Courtesy of Netgalley
Description on Netgalley:
C.S. Lewis has long been recognized as a beloved author of children’s literature and an apologist for Christian belief to a skeptical modern world. In this new volume, Gregory S. Cootsona shows us how Lewis can also serve as a guide to the ups and downs of the Christian journey. Like many of us, Lewis suffered from a variety of crises of faith and personal experience. Like us, he came to faith in a world that no longer respects Christian commitment or offers much room for belief in God. Like us, he felt the absence of God when those closest to him died. Like us, he wrestled with doubt, wondering if God is real, or simply the projection of his own wishes onto the screen of the universe. Like us, he knew the kinds of temptations he described with such poignancy and humor in The Screwtape Letters.
By examining these and the other crises of C.S. Lewis’s life, Cootsona shows us how Lewis found God in each one, and how he shared those discoveries with us in his writing. All those wishing to deepen and enrich their own spiritual journey will find much guidance and wisdom in these pages.
Westminster John Knox Press
* * * * (Four stars out of five.)
When I set up my Netgalley account, this was the first book that rolled into my “bin.” I set it to the side for future reference. But, since I have long been a fan of C.S. Lewis, I allowed it to draw me in.
Cootsona begins at the beginning of Lewis’ life and followed him right through each major crisis beginning with the death of Lewis’ mother when he was still at a tender age, and it ends with his death. The author does a job of work in chronologically detailing the phases of Lewis’ faith and how it affected his literary career.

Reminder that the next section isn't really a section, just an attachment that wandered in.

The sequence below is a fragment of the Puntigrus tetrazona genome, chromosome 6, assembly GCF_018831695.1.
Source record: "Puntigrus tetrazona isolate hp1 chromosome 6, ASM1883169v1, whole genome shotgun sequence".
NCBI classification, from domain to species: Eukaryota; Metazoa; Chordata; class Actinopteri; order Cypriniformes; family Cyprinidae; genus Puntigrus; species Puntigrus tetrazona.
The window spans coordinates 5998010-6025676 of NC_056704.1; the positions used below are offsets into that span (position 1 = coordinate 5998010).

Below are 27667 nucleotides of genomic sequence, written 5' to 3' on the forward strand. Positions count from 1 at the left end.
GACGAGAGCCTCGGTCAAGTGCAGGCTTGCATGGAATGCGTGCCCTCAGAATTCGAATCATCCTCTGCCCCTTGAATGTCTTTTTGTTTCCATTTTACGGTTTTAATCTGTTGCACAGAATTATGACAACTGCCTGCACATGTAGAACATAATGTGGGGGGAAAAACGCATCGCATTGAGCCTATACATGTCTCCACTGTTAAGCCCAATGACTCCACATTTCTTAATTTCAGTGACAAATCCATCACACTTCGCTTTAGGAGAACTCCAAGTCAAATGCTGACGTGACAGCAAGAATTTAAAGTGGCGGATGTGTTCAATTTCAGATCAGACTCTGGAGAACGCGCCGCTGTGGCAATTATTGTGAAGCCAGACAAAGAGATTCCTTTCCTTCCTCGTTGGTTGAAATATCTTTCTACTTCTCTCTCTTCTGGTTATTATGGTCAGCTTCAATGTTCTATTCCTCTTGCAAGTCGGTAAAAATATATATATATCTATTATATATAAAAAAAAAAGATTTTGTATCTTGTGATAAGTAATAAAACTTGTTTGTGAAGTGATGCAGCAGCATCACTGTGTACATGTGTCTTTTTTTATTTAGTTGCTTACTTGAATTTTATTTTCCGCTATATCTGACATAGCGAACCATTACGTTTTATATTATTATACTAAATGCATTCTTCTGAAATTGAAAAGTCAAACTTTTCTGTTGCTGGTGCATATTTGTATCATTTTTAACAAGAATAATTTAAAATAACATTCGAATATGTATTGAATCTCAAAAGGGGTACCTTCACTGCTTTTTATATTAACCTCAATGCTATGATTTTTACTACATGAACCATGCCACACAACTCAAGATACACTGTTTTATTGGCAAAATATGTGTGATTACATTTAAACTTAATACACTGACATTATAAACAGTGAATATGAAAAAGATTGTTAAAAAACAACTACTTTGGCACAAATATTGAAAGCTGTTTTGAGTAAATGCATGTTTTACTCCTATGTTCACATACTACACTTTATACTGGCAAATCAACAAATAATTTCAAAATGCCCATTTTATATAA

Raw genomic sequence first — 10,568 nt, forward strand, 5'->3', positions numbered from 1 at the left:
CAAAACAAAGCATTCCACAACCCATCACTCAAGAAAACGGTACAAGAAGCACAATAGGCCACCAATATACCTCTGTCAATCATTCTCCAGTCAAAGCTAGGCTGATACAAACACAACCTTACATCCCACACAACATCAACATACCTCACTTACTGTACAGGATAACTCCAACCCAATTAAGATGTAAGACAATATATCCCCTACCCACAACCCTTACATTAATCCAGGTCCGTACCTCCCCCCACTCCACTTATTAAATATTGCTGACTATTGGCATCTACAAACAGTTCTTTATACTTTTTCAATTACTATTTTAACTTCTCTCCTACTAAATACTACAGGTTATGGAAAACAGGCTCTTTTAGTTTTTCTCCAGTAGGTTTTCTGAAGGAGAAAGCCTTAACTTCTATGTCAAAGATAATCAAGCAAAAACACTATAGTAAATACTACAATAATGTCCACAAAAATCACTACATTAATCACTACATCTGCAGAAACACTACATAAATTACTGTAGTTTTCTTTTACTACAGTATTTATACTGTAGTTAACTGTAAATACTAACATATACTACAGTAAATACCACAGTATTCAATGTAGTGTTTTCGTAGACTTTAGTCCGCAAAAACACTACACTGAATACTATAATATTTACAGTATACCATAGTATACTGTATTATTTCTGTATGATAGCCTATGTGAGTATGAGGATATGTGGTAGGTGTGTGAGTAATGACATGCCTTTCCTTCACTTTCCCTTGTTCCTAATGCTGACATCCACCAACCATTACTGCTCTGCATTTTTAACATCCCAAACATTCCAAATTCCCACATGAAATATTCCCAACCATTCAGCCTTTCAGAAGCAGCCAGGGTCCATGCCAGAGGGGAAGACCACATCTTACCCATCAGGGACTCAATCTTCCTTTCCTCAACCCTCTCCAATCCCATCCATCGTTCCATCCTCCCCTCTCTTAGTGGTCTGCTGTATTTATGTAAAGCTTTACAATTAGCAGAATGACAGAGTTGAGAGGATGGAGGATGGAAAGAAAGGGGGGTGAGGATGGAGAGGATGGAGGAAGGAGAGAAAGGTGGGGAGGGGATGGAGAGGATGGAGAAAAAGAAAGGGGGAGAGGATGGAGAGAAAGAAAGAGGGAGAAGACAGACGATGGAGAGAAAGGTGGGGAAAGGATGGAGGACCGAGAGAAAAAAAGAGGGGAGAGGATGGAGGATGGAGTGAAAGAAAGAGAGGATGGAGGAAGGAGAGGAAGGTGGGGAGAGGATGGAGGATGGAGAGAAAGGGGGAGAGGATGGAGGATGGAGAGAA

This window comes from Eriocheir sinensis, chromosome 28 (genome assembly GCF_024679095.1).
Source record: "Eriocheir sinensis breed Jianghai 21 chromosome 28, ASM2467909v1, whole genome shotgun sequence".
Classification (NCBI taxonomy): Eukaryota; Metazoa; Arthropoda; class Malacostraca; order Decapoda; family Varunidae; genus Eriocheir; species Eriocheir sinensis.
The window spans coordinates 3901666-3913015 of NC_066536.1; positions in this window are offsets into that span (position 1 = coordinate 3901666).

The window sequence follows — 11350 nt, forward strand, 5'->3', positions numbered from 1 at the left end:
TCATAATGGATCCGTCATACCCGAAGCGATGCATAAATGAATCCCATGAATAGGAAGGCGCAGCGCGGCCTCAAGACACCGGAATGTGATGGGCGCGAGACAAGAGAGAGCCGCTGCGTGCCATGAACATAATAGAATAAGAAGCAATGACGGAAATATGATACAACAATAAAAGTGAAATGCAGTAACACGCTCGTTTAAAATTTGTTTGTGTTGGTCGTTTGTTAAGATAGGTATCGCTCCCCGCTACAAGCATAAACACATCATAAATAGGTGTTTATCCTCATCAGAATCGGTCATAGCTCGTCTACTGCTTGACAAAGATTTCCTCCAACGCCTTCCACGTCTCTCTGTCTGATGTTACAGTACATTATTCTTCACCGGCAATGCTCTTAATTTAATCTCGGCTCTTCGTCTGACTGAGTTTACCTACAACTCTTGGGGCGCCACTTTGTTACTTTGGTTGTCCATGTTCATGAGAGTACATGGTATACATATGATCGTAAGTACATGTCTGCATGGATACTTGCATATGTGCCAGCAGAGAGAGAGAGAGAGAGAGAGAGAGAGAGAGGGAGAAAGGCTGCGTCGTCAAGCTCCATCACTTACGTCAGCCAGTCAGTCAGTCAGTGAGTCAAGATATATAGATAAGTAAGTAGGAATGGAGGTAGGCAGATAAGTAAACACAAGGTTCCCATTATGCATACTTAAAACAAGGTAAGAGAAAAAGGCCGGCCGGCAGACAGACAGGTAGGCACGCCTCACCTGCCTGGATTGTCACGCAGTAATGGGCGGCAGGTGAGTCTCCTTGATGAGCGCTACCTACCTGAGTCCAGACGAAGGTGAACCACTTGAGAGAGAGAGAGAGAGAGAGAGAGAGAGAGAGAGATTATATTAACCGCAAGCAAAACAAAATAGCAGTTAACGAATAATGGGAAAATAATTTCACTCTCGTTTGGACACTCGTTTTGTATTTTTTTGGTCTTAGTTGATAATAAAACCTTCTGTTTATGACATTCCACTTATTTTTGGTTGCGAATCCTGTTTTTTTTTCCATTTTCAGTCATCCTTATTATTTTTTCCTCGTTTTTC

“Lewis fought against God, especially the idea that God would take away his ability to command and determine his own life.”
The concept of handing over the reins to another being is daunting. Especially when that being was, as he believed, responsible for the death of his beloved mother when he was ten years old and his issues with his father who sent him off to school not long afterward. So, he “. . .abandoned his faith.”
Cootsona goes on to detail the crises of Lewis’ life, and the way that they helped rebuild his faith on a solid ground. He weaves numerous examples from Lewis’ writing; some of them well-known and others not. Cootsona’s admiration and affection for Lewis make this an intensely personal journey for him, and he offers it “. . . because Lewis’ crises informed his writing, and they give it the power that still resonates today for his readers.”
(In honor of the 50th anniversary of C.S. Lewis’s death, he was given a place in the Poet’s Corner in Westminster Abbey.)